Sprint's new unlimited data plan, announced a week ago, offers subscribers unlimited data for an attractive $60 monthly price. The limitation on that unlimited data? You can only stream movies at 480p quality, and there are speed caps on streaming music and games, too.
Customers who want their streaming media without restrictions have a new option, though. For $20 extra a month, they'll be able to stream videos at up to 1080p quality, music at 1.5 Mbps and games at 8 Mbps under the new Sprint Unlimited Freedom Premium Plan announced by the carrier today (August 26).
If paying a carrier extra each month to remove one of the limitations on an unlimited plan sounds familiar, that's because it takes a page out of T-Mobile's playbook. Last week, the Uncarrier announced a new unlimited T-Mobile One plan that will launch Sept. 6. Like Sprint's $60 plan, the $70 T-Mobile One plan features unlimited data but restricts subscribers to streaming 480p video. For $25 more a month, T-Mobile's subscribers can remove the video restriction.
While it's nice to have the option to get higher-resolution video — Sprint points out that the feature comes in handy if you like to stream things from your phone to an HDTV — some subscribers may wonder why they have to pay up for better media streaming on an unlimited plan.
The carriers would argue that this is a tradeoff you make for a lower monthly rate on unlimited data. Prior to T-Mobile One, the Uncarrier charged subscribers $95 a month for unlimited data plans, while Sprint's unlimited plan cost $80. (Coincidentally, those are the same rates you'd now pay for unlimited plans with the streaming restrictions removed.) And as T-Mobile likes to point out, watching video at 480p on a smartphone screen is probably a good enough experience for most people.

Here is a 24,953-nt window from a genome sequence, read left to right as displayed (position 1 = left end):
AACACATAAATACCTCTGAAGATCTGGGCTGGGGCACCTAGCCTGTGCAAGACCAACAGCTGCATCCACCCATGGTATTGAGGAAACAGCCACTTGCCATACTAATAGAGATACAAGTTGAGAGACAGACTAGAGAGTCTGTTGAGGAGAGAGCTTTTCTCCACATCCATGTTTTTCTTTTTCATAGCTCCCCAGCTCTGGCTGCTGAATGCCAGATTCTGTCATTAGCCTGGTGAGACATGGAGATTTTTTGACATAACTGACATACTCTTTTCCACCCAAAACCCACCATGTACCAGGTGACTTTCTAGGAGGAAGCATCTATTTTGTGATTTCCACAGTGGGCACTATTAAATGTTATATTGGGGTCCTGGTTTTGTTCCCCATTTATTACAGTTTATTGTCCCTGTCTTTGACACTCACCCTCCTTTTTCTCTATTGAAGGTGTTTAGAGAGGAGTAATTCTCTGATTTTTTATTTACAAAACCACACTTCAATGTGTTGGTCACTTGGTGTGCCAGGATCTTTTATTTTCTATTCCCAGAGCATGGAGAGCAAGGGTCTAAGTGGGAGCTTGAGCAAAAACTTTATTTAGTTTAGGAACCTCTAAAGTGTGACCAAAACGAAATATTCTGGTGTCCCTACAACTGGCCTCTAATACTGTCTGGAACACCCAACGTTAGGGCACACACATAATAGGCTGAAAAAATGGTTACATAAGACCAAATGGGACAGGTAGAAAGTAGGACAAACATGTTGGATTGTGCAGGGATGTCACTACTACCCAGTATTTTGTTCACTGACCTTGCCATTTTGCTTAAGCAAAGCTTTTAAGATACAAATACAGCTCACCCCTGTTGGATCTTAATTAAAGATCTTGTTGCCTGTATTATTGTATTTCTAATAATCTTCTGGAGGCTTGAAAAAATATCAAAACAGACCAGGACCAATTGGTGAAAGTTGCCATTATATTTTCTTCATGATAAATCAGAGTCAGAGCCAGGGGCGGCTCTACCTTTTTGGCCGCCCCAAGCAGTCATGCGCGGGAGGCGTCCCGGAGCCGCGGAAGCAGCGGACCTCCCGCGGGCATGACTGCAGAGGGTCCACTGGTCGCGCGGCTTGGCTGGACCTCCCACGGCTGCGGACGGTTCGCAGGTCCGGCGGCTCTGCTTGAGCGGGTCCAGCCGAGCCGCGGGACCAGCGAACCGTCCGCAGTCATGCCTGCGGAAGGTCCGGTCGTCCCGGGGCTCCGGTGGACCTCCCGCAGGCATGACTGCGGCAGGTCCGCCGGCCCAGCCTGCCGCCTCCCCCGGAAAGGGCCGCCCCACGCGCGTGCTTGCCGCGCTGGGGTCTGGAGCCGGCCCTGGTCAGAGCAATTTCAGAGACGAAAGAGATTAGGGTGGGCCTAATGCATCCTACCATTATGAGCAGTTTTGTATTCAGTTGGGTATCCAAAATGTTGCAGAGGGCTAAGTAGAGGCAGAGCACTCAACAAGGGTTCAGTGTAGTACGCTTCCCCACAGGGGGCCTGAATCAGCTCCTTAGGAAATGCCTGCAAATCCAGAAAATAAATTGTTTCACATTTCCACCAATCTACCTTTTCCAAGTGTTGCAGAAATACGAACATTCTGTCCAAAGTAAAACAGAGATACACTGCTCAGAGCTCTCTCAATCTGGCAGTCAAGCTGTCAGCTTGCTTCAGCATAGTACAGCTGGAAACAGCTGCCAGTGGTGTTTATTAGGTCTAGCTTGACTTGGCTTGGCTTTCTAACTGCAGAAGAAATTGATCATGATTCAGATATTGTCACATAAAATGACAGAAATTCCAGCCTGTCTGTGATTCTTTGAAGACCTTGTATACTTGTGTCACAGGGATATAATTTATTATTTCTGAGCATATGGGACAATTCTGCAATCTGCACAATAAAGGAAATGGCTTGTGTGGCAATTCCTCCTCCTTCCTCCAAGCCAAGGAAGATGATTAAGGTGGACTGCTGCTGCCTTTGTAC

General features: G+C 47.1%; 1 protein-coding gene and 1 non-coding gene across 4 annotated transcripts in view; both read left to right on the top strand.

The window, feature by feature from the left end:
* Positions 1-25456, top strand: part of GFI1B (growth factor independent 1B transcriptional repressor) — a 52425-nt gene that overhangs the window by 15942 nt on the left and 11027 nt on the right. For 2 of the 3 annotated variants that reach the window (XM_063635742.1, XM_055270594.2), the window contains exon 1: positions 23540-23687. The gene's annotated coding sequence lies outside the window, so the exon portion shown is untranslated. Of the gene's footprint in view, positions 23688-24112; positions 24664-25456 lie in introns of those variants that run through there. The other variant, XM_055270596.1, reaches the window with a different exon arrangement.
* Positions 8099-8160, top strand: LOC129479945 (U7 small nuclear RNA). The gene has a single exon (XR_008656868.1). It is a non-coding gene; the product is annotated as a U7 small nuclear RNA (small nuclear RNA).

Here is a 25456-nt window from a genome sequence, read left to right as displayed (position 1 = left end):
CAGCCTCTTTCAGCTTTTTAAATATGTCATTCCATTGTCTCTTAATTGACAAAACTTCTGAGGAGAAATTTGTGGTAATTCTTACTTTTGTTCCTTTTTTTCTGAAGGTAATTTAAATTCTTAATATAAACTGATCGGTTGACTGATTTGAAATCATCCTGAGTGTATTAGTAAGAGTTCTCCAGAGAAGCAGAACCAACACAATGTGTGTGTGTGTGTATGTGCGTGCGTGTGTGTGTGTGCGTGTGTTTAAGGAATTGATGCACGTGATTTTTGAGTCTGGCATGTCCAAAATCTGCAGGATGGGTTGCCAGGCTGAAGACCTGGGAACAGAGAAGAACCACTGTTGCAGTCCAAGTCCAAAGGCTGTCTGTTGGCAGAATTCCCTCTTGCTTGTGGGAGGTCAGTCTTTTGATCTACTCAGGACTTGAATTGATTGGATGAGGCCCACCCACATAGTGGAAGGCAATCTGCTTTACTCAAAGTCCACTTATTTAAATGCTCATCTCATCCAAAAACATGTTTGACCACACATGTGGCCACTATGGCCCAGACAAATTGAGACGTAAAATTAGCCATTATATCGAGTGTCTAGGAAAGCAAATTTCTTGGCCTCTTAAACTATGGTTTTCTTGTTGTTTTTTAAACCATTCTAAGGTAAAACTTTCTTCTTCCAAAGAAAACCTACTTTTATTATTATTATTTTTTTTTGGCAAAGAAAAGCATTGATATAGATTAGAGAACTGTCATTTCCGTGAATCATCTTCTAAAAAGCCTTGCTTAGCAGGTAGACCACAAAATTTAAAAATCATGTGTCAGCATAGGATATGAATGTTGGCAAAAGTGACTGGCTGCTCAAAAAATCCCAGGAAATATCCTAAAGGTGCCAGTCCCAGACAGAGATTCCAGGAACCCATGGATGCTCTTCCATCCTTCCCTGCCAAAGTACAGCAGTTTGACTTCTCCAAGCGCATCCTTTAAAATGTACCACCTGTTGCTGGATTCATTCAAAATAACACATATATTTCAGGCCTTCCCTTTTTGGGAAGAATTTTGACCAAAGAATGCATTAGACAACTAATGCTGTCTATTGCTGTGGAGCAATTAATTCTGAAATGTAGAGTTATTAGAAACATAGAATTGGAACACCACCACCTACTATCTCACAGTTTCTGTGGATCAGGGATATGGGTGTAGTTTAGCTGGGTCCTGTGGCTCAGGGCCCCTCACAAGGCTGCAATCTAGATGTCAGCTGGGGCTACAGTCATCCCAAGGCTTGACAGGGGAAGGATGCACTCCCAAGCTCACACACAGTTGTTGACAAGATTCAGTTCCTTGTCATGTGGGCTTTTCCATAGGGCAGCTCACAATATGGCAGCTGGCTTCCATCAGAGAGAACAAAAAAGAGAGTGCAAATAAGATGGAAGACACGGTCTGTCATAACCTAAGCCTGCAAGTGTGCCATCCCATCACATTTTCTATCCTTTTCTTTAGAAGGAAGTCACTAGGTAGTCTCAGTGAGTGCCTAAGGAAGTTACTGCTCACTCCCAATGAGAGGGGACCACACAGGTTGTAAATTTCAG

It's the same argument T-Mobile made when it introduced Binge On, a feature that let subscribers on tiered plans watch lower-resolution video from participating services without the streams eating into their monthly data allotment. But you could opt out of that service, with the only cost being the extra data you'd use.
So with T-Mobile — and now Sprint — telling customers to pay up if they want to stream higher-resolution video with the unlimited plans they're already paying for, you can imagine the carriers will take some flak from consumer advocacy groups. The Electronic Frontier Foundation already told the Daily Dot last week that "it seems like T-Mobile's new plan to charge its customers extra to not throttle video runs directly afoul of the principle of net neutrality." That's the notion that all content on the internet be treated equally. Expect that debate to heat up now that another carrier has joined the mix.
Sprint's offering customers who want higher-resolution video with their unlimited plans some encouragement. It will waive the $20 monthly charge through October 31 if you sign up for its Unlimited Freedom plan.